For the uninitiated, The Colored Girls are living legends in Democratic circles. In 1988, while staffers on the presidential campaign of Michael Dukakis, The Colored Girls—a group that includes Donna Brazile, Minyon Moore, Yolanda Caraway, Tina Flournoy, and of course Reverend Leah Daughtry—staged a protest after their office was moved, creating a power center on one floor and putting all of the people of color on another floor. The Colored Girls were not having any of it.
Knowing they needed to be as close as possible to that power center, they set up shop inside a conference room on the floor they had been told to move from and posted a sign on the door: “For Colored Girls Only, We Shall Not Be Moved.” And they did not.
The Colored Girls have always been in Hillary Clinton’s direct sphere of influence. They are her friends, allies, and champions. Now this same sisterhood is shepherding a new generation of Black women working to elect Hillary as the first woman president in history.
“It’s Hillary’s thoughtfulness combined with her humility and perseverance in the face of struggle, that has been an inspiration to me when I have met challenges or felt completely discouraged in this business,” New York Political Director Erin Stevens said.
“When I look around HQ and see all these amazing women of color in important roles, at the highest levels of this campaign,I know that it is something special, and it is a reflection of Hillary Clinton and her beliefs and what she is fighting for. Empowering women who have traditionally been disenfranchised.”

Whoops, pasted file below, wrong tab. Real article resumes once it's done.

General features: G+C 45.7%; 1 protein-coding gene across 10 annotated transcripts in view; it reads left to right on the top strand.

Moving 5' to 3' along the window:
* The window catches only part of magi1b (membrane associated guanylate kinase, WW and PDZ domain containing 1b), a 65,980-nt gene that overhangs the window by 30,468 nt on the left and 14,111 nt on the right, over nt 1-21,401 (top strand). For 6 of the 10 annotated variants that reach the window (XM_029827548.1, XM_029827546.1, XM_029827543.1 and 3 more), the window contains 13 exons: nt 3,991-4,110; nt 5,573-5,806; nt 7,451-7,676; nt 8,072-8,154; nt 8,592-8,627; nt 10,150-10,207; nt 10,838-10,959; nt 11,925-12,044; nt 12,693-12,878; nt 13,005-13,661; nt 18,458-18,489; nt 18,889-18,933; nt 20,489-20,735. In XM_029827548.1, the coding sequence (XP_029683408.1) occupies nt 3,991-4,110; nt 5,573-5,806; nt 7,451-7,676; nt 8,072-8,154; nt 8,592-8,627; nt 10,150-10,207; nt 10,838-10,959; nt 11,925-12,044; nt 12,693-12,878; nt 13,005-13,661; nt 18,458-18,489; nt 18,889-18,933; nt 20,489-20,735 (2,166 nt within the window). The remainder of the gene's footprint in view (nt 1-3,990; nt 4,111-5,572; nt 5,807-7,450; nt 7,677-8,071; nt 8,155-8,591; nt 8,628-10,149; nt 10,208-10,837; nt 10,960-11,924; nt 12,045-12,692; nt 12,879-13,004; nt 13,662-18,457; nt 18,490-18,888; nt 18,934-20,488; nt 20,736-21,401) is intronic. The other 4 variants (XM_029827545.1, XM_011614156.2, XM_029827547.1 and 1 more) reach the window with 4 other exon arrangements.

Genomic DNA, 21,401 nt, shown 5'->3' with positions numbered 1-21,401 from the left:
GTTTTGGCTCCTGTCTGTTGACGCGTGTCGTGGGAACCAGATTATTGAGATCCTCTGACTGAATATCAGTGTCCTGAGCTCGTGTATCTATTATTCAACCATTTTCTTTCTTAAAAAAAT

“My mother always said, ‘You may have many firsts in life, but make sure you’re not the last.’ The Colored Girls are an inspiration of what it means to put those words into action. The same is true of Hillary, who has spent her life trying to unlock opportunity for others, especially women and girls, and who I know will make that her mission as president,” Harris told me.Related to the above, the following Politico article exemplifies the white male-centric point of view of the mainstream media, completely misreading what is newsworthy about Clinton’s approach to this campaign: She doesn’t believe she has to center the needs and concerns of white males to win the election. (Additionally, the relentless assumption that all things Clinton are about political calculation misses another crucial point: she’s running on what she believes in.)
By squarely siding with civil rights activists who demand that racism be forcefully confronted, she’s making clear that she views her path to victory doesn’t run through the white working-class vote. Rather, she’s making a bet that the makeup of 21st century America allows her to do something no Democratic nominee, not even Barack Obama, has done before: win the White House without winking at white grievance.